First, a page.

Manatee Protection Signs

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These new manatee protection signs are popping up all around Crystal River, Florida. While signs to watch for manatees and a limited number of educational kiosks have been placed in coastal areas throughout Florida, the United States Fish and Wildlife Service has raised the bar with these excellent signs!

Manatee protection signs

Three-panel manatee protection sign at a boat launch. Put up by USFWS, Crystal River, Florida.

There are three manatee photographs of mine represented along with two from my friend, photographer and marine biologist Dr. Alex Mustard.

Manatee protection signs

Right two panels of three-panel manatee protection signs put up by USFWS, Crystal River, Florida. Middle photograph – Carol Grant. Right photograph – Alex Mustard.

Manatee protection signs

Middle section of three-panel manatee protection signs put up by USFWS, Crystal River, Florida. Photo by Carol Grant.

 

Wayne Lynch supplied the top manatee photograph on the left panel with two more of my manatee images cropped small below. They represent manatees resting at the surface and mid-water column.

Manatee protection signs

Left panel of three-panel manatee protection signs put up by USFWS, Crystal River, Florida.

 

Were my three manatee photographs all taken on the same day and near the same spring with similar blue water? It may appear so, but they are from two separate springs and were taken at different times of the day in different years! Fortunately, lovely blue spring water is not relegated to one spring at one time of the year. It can be found readily throughout the winter manatee season and is an element I seek out to portray in my photographs. I love pure blue spring water! While the water color fluctuates at Three Sisters Springs with weather and tidal changes, it is always a magical place regardless of the water color.

Here are my three original photographs from the sign with dates and information:

On January 13, 2010, many manatees gather near a warm-water spring vent at Three Sisters Springs, Crystal River, Florida. There was a record cold front and all these manatees gathered to stay warm in the afternoon. You can see two large spring heads to the right. This is the photograph at the top of the middle panel of the triptych protection signs.Florida manatee, Trichechus manatus latirostris, a subspecies of the West Indian manatee, endangered. A series of manatees gathering near the warm springs during the bitter cold period of early January 2010. A few adult manatee with boat propeller scars and one with tail lacerations rest and try to stay warm with many other manatees around the warm blue freshwater of the natural springheads. Three other manatee are surfacing for a breath. Manatee need these natural warm springs to survive cold weather, like today. Horizontal orientation with blue water and many manatees with reflection. Three Sisters Springs, Crystal River National Wildlife Refuge, Kings Bay, Crystal River, Citrus County, Florida USA. (Carol Grant)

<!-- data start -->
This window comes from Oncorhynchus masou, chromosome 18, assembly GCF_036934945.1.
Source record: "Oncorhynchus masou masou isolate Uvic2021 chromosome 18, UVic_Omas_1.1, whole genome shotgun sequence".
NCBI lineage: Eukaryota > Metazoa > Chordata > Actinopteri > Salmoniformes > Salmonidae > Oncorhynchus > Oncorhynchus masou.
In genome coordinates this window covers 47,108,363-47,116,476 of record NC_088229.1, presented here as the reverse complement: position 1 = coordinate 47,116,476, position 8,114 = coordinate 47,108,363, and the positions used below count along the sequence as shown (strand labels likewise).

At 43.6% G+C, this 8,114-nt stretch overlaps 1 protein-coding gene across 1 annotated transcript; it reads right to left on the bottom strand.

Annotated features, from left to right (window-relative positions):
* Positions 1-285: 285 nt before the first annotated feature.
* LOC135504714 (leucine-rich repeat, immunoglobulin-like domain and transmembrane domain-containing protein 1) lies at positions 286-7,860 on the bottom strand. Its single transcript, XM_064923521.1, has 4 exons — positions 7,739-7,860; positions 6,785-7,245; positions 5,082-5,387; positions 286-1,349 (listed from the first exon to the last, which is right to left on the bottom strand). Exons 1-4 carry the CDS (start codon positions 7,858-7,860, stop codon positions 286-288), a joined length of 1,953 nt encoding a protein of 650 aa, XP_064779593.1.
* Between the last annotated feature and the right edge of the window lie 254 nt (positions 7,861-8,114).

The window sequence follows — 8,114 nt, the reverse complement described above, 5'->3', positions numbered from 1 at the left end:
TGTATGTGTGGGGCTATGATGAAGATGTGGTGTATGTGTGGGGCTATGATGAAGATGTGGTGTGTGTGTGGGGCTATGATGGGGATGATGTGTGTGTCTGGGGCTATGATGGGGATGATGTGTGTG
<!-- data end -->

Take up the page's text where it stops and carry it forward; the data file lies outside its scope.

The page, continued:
The same day as the photograph above, January 13, 2010, turning to the left I photographed this perspective of additional manatees coming in to stay warm. This hovering manatee is resting mid-water column. What fantastic buoyancy they have! This photograph is included as a square crop on the left protection sign panel, illustrating mid-water manatee resting behavior.Florida manatee, Trichechus manatus latirostris, a subspecies of the West Indian manatee, endangered. A series of manatees gathering near the warm springs during the bitter cold period of early January 2010. Many manatees gather and try and stay warm around the warm blue freshwater of the natural springheads. One of the male manatees is floating with warm sun rays on his back. Manatees need these natural warm springs to survive cold weather, like today. Horizontal orientation with blue water and many manatees with reflection and warming sun rays. Some fish, bream, Lepomis spp. are visible in the background. Three Sisters Springs, Crystal River National Wildlife Refuge, Kings Bay, Crystal River, Citrus County, Florida USA. (Carol Grant)

On the morning of February 27, 2009, I photographed this large male manatee hovering over the middle and largest spring at Three Sisters Springs. His propeller scar patterns were reflected on the calm surface, making this a poignant reminder of the need to create safe zones for these endangered marine mammals. This was on the left panel of the sign, cropped square, depicting surface resting behavior.Florida manatee, Trichechus manatus latirostris, a subspecies of the West Indian manatee, endangered. Series of a mature adult male manatee with scars resting and warming himself over a large springhead. An adult male manatee floats with flippers together in perfect buoyancy over a large spring. He is reflected on the calm surface and so are his ugly propeller scars. Tranquil warm blue freshwater, reflection and rainbow sun rays. Horizontal orientation with blue water and rainbow sun rays. Three Sisters Springs, Crystal River National Wildlife Refuge, Kings Bay, Crystal River, Citrus County, Florida USA. (Carol Grant)

Well done to US Fish and Wildlife for such striking and educational signs all around the Crystal River National Wildlife Refuge! The information should really help make a difference for the manatees. I am proud to be included in such a worthwhile project!

Sincerely, Carol